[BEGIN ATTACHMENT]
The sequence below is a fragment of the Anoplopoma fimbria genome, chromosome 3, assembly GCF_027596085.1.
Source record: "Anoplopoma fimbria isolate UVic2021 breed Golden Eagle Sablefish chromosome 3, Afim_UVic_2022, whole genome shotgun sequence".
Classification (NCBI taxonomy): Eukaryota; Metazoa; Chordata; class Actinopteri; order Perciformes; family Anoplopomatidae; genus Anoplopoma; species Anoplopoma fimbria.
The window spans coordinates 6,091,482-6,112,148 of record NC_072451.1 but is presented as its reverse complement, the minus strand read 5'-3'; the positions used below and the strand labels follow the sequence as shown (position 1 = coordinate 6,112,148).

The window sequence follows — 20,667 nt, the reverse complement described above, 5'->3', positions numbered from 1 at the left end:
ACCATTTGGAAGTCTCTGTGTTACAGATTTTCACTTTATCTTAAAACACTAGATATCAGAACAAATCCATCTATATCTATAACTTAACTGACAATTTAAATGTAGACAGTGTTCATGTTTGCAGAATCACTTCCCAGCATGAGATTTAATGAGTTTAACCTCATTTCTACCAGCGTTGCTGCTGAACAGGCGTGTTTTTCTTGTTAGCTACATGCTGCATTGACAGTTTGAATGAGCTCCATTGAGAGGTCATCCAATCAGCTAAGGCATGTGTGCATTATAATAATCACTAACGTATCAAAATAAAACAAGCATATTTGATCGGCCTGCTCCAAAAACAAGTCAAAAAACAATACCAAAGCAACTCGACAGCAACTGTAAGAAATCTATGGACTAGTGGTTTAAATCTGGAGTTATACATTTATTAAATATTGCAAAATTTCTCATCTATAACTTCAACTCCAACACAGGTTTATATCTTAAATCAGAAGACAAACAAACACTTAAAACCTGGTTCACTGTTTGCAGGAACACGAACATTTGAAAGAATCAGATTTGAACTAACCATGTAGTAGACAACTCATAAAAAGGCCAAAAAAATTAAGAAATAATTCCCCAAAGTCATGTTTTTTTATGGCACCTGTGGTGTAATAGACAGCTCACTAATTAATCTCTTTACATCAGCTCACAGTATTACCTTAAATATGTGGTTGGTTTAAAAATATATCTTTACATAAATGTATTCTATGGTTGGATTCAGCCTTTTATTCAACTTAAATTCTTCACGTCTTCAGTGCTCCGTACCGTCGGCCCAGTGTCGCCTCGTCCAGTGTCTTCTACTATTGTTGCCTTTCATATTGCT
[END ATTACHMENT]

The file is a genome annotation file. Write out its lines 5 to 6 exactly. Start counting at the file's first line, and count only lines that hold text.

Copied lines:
The window sequence follows — 20,667 nt, the reverse complement described above, 5'->3', positions numbered from 1 at the left end:
ACCATTTGGAAGTCTCTGTGTTACAGATTTTCACTTTATCTTAAAACACTAGATATCAGAACAAATCCATCTATATCTATAACTTAACTGACAATTTAAATGTAGACAGTGTTCATGTTTGCAGAATCACTTCCCAGCATGAGATTTAATGAGTTTAACCTCATTTCTACCAGCGTTGCTGCTGAACAGGCGTGTTTTTCTTGTTAGCTACATGCTGCATTGACAGTTTGAATGAGCTCCATTGAGAGGTCATCCAATCAGCTAAGGCATGTGTGCATTATAATAATCACTAACGTATCAAAATAAAACAAGCATATTTGATCGGCCTGCTCCAAAAACAAGTCAAAAAACAATACCAAAGCAACTCGACAGCAACTGTAAGAAATCTATGGACTAGTGGTTTAAATCTGGAGTTATACATTTATTAAATATTGCAAAATTTCTCATCTATAACTTCAACTCCAACACAGGTTTATATCTTAAATCAGAAGACAAACAAACACTTAAAACCTGGTTCACTGTTTGCAGGAACACGAACATTTGAAAGAATCAGATTTGAACTAACCATGTAGTAGACAACTCATAAAAAGGCCAAAAAAATTAAGAAATAATTCCCCAAAGTCATGTTTTTTTATGGCACCTGTGGTGTAATAGACAGCTCACTAATTAATCTCTTTACATCAGCTCACAGTATTACCTTAAATATGTGGTTGGTTTAAAAATATATCTTTACATAAATGTATTCTATGGTTGGATTCAGCCTTTTATTCAACTTAAATTCTTCACGTCTTCAGTGCTCCGTACCGTCGGCCCAGTGTCGCCTCGTCCAGTGTCTTCTACTATTGTTGCCTTTCATATTGCT